*** Twitter's official apps (other than [=TweetDeck=]) will only allow you to favorite or retweet with the account you're currently using. If you're using one account, but want to RT content you see to another account, you have to switch to that account and find that tweet (either on your timeline or through a search)--a sequence of actions that can easily take 30 seconds just for a simple command. Some third-party Twitter clients alleviate this by letting you retweet or favorite a tweet you see with any account that's connected to the app, but very few of them exist.
*** [[https://en.wikipedia.org/wiki/Two_factor_authentication Two-factor authentication]] -- Log in with your account, and either use one of the mobile Twitter apps or a code sent via SMS to your phone to complete the login process; an extra layer of protection if your password gets compromised (and also a way to be quickly alerted if someone tries to log into your account). The catch? You need a cellphone number to use this feature, even if you do login approvals through apps rather than SMS. Furthermore, each phone number can only be tied to one account at a time, so if you want to enable 2FA for multiple accounts, you're largely out of luck.
** Related again to API, the poll feature. Those on Twitter Web Client as well as official mobile clients can use them just fine, but woe betide you if you are using a third-party client, or even the second-party [=TweetDeck=], as polls are not supported in those clients. There is no indication in those clients that a tweet contains a poll, and since most users use official clients, they may not be aware of this and as such will not indicate accordingly whenever their tweets contain polls.
** The "While You Were Away" mechanic introduced in the second half of 2015. In theory, it can be good, as it selects some of the tweets you might be most interested in seeing and moves them up to a section above your main timeline. However, many people have complained about the feature's poor implementation, as it frequently causes the tweets on your main timeline to be presented in the wrong order or to be missing entirely. That doesn't even get into the fact that the option you're given to turn this feature off doesn't work.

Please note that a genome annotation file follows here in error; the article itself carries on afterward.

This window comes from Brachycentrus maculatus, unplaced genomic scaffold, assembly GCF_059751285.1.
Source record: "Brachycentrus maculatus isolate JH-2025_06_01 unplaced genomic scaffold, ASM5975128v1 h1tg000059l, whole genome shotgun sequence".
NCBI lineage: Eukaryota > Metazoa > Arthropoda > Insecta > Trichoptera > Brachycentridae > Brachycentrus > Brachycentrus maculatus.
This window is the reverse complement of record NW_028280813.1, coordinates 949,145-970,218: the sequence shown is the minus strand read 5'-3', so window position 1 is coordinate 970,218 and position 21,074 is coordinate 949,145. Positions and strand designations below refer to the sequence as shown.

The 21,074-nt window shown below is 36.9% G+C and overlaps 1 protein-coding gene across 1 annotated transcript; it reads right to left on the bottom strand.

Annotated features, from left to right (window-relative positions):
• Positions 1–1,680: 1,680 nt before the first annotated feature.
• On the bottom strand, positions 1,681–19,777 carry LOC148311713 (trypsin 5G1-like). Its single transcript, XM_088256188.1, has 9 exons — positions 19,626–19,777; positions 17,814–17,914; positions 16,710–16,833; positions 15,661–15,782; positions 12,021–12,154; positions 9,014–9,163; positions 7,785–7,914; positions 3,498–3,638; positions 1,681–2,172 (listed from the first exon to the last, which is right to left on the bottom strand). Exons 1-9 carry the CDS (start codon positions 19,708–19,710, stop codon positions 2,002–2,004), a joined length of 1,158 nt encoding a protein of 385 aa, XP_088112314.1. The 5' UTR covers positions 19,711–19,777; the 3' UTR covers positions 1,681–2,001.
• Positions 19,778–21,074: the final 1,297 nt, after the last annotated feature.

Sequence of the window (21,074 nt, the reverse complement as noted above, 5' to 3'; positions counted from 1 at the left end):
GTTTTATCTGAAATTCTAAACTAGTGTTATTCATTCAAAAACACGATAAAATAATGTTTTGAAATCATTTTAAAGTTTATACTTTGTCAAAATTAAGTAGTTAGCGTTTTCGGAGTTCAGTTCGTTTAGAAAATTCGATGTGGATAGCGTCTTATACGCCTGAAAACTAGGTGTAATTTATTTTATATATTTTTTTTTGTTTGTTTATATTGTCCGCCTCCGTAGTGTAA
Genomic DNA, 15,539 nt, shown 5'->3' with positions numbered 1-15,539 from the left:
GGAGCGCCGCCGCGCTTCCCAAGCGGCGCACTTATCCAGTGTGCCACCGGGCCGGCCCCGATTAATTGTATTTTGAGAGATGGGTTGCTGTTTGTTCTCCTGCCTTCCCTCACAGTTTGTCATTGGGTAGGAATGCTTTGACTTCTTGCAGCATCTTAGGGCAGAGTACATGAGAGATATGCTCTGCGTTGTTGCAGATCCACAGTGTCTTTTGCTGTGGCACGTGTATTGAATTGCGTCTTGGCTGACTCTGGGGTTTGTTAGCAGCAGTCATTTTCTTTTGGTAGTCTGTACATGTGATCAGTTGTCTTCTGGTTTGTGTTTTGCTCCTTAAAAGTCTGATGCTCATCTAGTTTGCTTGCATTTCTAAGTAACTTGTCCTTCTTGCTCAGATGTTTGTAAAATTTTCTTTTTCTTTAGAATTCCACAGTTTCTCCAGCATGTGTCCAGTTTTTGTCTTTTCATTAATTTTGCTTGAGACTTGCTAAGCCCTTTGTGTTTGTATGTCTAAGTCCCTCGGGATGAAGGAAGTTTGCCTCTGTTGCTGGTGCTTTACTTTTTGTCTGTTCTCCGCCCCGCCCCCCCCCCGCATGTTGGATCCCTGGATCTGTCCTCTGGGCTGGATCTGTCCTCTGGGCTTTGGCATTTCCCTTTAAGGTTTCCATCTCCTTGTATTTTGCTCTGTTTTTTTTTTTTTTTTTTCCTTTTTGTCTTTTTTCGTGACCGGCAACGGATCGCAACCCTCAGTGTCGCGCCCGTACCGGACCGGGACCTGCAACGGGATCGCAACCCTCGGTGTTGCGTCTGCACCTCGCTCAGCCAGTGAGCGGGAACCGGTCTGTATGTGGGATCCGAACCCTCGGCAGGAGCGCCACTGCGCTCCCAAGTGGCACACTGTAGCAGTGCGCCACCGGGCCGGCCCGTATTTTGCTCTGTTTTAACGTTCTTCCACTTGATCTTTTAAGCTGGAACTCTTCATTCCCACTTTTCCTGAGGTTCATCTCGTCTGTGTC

** Previously, if you blocked a user, the only indications they would see are that they're inexplicably not following you anymore (if they were following you) and that they receive a "you've been blocked" notification if they try to follow you again, things they would only notice if they were following you or tried to follow you. Now, blocking them gives the blockee a "You are blocked from folllowing ''(user)'' and viewing ''(user)''[='=]s tweets" screen when they attempt to view your profile from an official Twitter client, making the block more obvious since they don't have to follow you anymore to find out. Some users, when blocked, will take screenshots of the block screen and post it, either to complain about it or mock the person who made the block, making a setup for {{Flame War}}s and other kinds of harassment.
* TheyChangedItNowItSucks: The new retweeting system has been unpopular with the userbase, mostly since the retweets can no longer be edited to add personal comments. Of course, the old RT system still works just fine.
** [[RuleOfCautiousEditingJudgement Let's just say]] that old users were not happy in changing the Fave stars to Like hearts in 3 November 2015.
** There's been a rather large backlash towards the change in how timelines are organized, going from chronological to using a popularity-based algorithm. Many have pointed out how this would cause countless users to be overshadowed by big-name brands & celebrities, with small businesses/creators/accounts being left in the dust.